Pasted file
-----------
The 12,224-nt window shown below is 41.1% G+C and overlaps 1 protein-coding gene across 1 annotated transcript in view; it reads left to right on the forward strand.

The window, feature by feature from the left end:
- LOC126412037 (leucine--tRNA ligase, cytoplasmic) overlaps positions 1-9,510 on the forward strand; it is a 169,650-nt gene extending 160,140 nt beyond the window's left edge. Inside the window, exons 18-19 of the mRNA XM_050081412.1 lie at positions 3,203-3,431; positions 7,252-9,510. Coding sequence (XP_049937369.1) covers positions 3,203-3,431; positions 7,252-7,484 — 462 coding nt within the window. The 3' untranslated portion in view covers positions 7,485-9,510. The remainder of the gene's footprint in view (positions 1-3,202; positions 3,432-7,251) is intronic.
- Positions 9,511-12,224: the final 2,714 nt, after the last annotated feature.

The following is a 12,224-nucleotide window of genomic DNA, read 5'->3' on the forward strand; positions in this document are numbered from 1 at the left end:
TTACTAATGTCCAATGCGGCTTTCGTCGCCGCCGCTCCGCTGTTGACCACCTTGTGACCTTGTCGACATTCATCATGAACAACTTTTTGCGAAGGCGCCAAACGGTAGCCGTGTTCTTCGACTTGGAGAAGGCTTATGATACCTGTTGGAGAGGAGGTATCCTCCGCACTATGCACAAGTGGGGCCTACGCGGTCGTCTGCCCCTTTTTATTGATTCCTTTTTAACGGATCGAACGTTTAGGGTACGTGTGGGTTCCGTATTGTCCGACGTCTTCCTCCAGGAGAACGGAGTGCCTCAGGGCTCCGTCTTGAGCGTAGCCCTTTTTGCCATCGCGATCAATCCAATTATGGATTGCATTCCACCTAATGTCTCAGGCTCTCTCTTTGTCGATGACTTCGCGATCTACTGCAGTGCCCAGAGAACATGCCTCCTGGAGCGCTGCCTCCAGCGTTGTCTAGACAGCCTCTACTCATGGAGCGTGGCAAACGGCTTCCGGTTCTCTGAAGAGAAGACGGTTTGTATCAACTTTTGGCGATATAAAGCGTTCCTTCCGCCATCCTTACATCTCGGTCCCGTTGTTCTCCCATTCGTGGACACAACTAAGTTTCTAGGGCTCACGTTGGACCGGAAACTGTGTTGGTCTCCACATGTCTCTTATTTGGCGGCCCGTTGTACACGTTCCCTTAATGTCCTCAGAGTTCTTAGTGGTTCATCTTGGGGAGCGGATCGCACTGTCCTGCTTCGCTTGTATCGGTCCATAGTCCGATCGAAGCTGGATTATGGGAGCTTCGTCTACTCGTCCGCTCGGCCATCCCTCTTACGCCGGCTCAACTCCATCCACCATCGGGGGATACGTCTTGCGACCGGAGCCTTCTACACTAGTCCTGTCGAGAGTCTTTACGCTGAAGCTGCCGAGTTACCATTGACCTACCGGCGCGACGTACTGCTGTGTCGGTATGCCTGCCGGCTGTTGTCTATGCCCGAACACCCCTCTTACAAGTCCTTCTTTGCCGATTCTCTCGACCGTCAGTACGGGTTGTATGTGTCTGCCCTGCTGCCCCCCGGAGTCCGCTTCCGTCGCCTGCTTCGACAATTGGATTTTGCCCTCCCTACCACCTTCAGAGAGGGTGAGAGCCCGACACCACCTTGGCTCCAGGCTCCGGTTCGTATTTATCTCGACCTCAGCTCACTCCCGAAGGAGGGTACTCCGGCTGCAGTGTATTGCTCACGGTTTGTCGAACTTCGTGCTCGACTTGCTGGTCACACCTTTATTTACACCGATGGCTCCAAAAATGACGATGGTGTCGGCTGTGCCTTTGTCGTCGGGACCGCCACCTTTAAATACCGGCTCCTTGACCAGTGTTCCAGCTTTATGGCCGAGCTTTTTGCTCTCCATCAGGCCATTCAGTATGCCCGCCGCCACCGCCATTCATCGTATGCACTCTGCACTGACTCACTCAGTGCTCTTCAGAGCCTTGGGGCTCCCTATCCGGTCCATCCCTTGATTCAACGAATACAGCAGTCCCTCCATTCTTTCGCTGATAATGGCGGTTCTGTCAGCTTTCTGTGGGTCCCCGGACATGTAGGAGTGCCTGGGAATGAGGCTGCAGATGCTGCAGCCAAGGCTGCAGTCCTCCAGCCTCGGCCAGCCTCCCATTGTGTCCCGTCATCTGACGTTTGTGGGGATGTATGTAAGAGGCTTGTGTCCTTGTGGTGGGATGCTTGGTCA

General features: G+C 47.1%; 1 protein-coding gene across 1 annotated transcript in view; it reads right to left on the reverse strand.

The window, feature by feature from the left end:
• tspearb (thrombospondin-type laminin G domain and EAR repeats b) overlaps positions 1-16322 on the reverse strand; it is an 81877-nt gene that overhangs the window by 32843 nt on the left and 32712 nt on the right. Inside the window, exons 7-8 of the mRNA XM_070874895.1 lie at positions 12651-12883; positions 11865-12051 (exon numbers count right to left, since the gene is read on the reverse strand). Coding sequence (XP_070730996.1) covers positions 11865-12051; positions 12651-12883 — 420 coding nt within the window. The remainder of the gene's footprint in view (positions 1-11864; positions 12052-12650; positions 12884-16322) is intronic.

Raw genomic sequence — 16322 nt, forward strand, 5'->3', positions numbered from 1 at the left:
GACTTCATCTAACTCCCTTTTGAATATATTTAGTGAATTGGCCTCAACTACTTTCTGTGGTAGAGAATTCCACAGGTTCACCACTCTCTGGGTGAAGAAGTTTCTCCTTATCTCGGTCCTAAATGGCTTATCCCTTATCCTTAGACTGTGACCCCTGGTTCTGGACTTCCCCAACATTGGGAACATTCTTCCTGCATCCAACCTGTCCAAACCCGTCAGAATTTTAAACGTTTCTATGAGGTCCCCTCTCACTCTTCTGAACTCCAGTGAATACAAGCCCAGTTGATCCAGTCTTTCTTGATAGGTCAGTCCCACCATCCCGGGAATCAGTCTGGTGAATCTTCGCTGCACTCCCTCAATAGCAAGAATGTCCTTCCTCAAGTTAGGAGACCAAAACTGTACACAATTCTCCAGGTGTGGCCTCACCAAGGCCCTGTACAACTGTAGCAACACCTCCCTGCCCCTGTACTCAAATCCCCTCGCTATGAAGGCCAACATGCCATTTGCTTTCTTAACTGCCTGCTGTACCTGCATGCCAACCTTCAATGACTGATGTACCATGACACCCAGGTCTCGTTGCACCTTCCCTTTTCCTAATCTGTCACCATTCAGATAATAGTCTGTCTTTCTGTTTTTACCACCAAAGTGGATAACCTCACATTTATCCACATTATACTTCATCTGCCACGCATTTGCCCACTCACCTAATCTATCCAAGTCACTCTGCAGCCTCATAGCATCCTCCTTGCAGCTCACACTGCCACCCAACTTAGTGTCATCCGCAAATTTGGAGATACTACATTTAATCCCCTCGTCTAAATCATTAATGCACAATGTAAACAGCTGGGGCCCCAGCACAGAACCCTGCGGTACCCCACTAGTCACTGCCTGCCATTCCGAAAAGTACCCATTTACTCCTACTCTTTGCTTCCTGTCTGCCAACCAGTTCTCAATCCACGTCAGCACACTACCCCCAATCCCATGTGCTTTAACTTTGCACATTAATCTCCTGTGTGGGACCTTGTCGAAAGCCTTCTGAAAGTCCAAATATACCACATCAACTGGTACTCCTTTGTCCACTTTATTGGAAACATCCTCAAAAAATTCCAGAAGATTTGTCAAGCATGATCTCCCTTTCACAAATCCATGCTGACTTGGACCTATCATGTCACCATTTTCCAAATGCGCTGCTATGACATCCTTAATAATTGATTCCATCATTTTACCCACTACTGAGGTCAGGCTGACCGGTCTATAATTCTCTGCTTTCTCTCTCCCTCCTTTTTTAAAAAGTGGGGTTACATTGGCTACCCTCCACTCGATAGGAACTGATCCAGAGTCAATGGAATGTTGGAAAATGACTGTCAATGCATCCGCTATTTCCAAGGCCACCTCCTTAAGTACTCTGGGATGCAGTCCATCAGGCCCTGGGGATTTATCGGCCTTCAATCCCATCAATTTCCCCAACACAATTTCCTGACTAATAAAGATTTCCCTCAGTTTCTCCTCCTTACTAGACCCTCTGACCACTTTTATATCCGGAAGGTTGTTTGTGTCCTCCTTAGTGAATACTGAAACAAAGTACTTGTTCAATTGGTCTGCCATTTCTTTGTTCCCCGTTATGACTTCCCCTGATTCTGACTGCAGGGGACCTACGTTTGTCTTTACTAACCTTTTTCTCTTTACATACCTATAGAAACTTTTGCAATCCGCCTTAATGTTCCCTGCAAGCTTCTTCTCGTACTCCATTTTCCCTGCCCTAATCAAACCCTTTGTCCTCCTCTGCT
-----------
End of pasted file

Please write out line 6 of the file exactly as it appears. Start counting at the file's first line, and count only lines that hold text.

TTACTAATGTCCAATGCGGCTTTCGTCGCCGCCGCTCCGCTGTTGACCACCTTGTGACCTTGTCGACATTCATCATGAACAACTTTTTGCGAAGGCGCCAAACGGTAGCCGTGTTCTTCGACTTGGAGAAGGCTTATGATACCTGTTGGAGAGGAGGTATCCTCCGCACTATGCACAAGTGGGGCCTACGCGGTCGTCTGCCCCTTTTTATTGATTCCTTTTTAACGGATCGAACGTTTAGGGTACGTGTGGGTTCCGTATTGTCCGACGTCTTCCTCCAGGAGAACGGAGTGCCTCAGGGCTCCGTCTTGAGCGTAGCCCTTTTTGCCATCGCGATCAATCCAATTATGGATTGCATTCCACCTAATGTCTCAGGCTCTCTCTTTGTCGATGACTTCGCGATCTACTGCAGTGCCCAGAGAACATGCCTCCTGGAGCGCTGCCTCCAGCGTTGTCTAGACAGCCTCTACTCATGGAGCGTGGCAAACGGCTTCCGGTTCTCTGAAGAGAAGACGGTTTGTATCAACTTTTGGCGATATAAAGCGTTCCTTCCGCCATCCTTACATCTCGGTCCCGTTGTTCTCCCATTCGTGGACACAACTAAGTTTCTAGGGCTCACGTTGGACCGGAAACTGTGTTGGTCTCCACATGTCTCTTATTTGGCGGCCCGTTGTACACGTTCCCTTAATGTCCTCAGAGTTCTTAGTGGTTCATCTTGGGGAGCGGATCGCACTGTCCTGCTTCGCTTGTATCGGTCCATAGTCCGATCGAAGCTGGATTATGGGAGCTTCGTCTACTCGTCCGCTCGGCCATCCCTCTTACGCCGGCTCAACTCCATCCACCATCGGGGGATACGTCTTGCGACCGGAGCCTTCTACACTAGTCCTGTCGAGAGTCTTTACGCTGAAGCTGCCGAGTTACCATTGACCTACCGGCGCGACGTACTGCTGTGTCGGTATGCCTGCCGGCTGTTGTCTATGCCCGAACACCCCTCTTACAAGTCCTTCTTTGCCGATTCTCTCGACCGTCAGTACGGGTTGTATGTGTCTGCCCTGCTGCCCCCCGGAGTCCGCTTCCGTCGCCTGCTTCGACAATTGGATTTTGCCCTCCCTACCACCTTCAGAGAGGGTGAGAGCCCGACACCACCTTGGCTCCAGGCTCCGGTTCGTATTTATCTCGACCTCAGCTCACTCCCGAAGGAGGGTACTCCGGCTGCAGTGTATTGCTCACGGTTTGTCGAACTTCGTGCTCGACTTGCTGGTCACACCTTTATTTACACCGATGGCTCCAAAAATGACGATGGTGTCGGCTGTGCCTTTGTCGTCGGGACCGCCACCTTTAAATACCGGCTCCTTGACCAGTGTTCCAGCTTTATGGCCGAGCTTTTTGCTCTCCATCAGGCCATTCAGTATGCCCGCCGCCACCGCCATTCATCGTATGCACTCTGCACTGACTCACTCAGTGCTCTTCAGAGCCTTGGGGCTCCCTATCCGGTCCATCCCTTGATTCAACGAATACAGCAGTCCCTCCATTCTTTCGCTGATAATGGCGGTTCTGTCAGCTTTCTGTGGGTCCCCGGACATGTAGGAGTGCCTGGGAATGAGGCTGCAGATGCTGCAGCCAAGGCTGCAGTCCTCCAGCCTCGGCCAGCCTCCCATTGTGTCCCGTCATCTGACGTTTGTGGGGATGTATGTAAGAGGCTTGTGTCCTTGTGGTGGGATGCTTGGTCA